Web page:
Tuesday, June 7, 2011

The cost of good

I wake each weekday to Adam Spencer. That drifty time from sleep to wake is filled with today's new debate. A few weeks ago, I listened to callers complaining that their promised rebate for solar power going back into the electricity grid was being cut from sixty cents to forty cents a unit.

So it may be that my dream-laden state has influenced my reaction to this issue. People rang to complain about the government not honouring contracts and recounted stories of spending large amounts on solar panels with the plan that the rebate for extra power would pay the cost of the equipment. GetUp emailed me to join an email protest campaign. I just felt annoyed. The phrase "Suck it up" came to mind. Harsh, I know.

Today it filtered into my half-awake state again. Barry O'Farrell chatted with Adam about his 'backflip' on the solar rebate cuts. So the complaints were pretty vocal, and ultimately effective.

And I'm considering why I feel disappointed.

It's not because I'm against solar power, or because I'm against exerting political power.

I am annoyed about human nature. That we decide to make positive changes for the environment or the community, because they are cost effective, rather than because they are right. That we complain about our expected income decreasing because there are other needs in the community for government money to be spent on. That we expect that someone else should pay for our solar panels.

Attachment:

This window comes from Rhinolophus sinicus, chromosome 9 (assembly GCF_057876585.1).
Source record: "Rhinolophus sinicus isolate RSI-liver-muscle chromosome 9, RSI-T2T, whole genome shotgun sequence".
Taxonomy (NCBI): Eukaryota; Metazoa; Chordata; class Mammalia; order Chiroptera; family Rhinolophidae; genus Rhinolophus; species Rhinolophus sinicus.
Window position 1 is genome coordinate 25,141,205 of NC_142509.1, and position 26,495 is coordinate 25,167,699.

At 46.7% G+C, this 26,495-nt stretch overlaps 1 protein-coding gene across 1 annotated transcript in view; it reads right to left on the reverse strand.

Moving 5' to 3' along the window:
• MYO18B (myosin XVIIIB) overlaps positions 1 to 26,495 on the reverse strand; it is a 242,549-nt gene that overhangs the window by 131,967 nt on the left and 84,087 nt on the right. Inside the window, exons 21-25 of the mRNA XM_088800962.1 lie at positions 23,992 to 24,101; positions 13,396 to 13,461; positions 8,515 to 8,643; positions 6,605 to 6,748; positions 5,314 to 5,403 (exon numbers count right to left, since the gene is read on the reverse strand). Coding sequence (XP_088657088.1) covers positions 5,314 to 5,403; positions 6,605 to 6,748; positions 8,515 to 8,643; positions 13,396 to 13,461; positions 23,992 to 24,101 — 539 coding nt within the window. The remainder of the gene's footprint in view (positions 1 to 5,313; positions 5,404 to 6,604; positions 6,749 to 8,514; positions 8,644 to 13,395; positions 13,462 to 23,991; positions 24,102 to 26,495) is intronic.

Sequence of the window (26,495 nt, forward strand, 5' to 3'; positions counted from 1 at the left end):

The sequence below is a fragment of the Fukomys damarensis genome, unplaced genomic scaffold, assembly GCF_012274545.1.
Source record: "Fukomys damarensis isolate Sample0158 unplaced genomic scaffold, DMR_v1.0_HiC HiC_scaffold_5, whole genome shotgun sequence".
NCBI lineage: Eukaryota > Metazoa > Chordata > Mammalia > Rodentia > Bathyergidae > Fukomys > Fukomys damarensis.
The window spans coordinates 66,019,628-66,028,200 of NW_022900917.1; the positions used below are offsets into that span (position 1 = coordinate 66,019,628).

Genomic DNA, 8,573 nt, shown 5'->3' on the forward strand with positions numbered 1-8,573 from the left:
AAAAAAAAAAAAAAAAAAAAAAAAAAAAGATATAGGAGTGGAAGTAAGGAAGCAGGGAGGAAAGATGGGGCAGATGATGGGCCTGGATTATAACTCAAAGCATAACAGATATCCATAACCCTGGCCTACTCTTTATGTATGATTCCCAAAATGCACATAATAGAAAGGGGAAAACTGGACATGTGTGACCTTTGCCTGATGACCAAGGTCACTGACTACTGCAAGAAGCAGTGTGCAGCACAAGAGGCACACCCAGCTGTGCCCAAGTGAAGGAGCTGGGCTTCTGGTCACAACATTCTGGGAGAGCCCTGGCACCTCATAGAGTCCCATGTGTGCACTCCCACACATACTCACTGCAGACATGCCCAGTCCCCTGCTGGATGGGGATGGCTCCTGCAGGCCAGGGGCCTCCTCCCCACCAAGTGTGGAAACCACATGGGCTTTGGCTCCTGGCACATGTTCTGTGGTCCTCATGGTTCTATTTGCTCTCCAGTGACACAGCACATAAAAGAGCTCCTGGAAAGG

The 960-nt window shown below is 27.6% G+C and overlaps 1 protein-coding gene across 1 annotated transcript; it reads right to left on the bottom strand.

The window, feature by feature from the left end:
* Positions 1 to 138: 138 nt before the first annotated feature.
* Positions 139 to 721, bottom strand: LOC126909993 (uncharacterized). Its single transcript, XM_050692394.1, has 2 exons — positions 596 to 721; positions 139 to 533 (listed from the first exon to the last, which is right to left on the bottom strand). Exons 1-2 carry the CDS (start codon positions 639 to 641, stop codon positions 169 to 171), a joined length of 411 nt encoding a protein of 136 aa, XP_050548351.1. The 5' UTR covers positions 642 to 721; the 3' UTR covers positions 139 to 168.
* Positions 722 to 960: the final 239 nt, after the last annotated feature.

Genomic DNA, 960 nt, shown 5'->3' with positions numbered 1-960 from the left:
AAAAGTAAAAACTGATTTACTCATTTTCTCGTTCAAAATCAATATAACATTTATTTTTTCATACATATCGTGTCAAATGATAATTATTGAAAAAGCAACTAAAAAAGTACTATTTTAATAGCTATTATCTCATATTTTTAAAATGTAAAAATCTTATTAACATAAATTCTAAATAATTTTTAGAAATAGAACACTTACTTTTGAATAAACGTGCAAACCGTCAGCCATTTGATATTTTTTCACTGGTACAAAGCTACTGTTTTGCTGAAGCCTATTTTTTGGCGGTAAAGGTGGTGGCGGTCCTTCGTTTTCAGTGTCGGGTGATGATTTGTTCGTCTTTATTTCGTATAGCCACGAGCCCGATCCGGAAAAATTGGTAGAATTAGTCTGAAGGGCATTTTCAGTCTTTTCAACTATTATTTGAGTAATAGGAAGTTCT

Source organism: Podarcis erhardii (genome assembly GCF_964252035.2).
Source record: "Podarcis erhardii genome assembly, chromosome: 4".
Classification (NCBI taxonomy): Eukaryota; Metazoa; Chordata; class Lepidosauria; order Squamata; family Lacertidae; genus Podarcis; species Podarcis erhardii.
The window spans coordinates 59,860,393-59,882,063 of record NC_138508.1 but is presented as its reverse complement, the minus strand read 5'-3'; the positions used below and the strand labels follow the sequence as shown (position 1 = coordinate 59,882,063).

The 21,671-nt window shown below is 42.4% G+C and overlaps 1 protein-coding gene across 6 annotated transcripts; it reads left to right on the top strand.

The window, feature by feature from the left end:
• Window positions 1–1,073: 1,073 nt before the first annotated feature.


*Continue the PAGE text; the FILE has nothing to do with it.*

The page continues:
Ultimately, we are selfish beings and we don't like to consider that higher taxes, or lower rebates, or paying the true cost of goods, is actually going to benefit the community. There will be more money to spend on other people's needs - on Overseas Aid, on mental health programs, on employing people etc. etc. That I am not actually the most important person in the world. That some people are never going to see $55,000 let alone withdraw it from their super to buy solar panels for their house (and then expect the government to cover the cost and whinge when they'll only get two-thirds of it rather than all of it).

I am disappointed that we complain as if we are poor, when we live in one of the most affluent countries in the world. That we have such poor perspective on what really matters. And I'm talking to myself in this, too. I wish we could be people who do right because it is good to do right, not because it is economically viable or cost effective.

Here ends the rant :)

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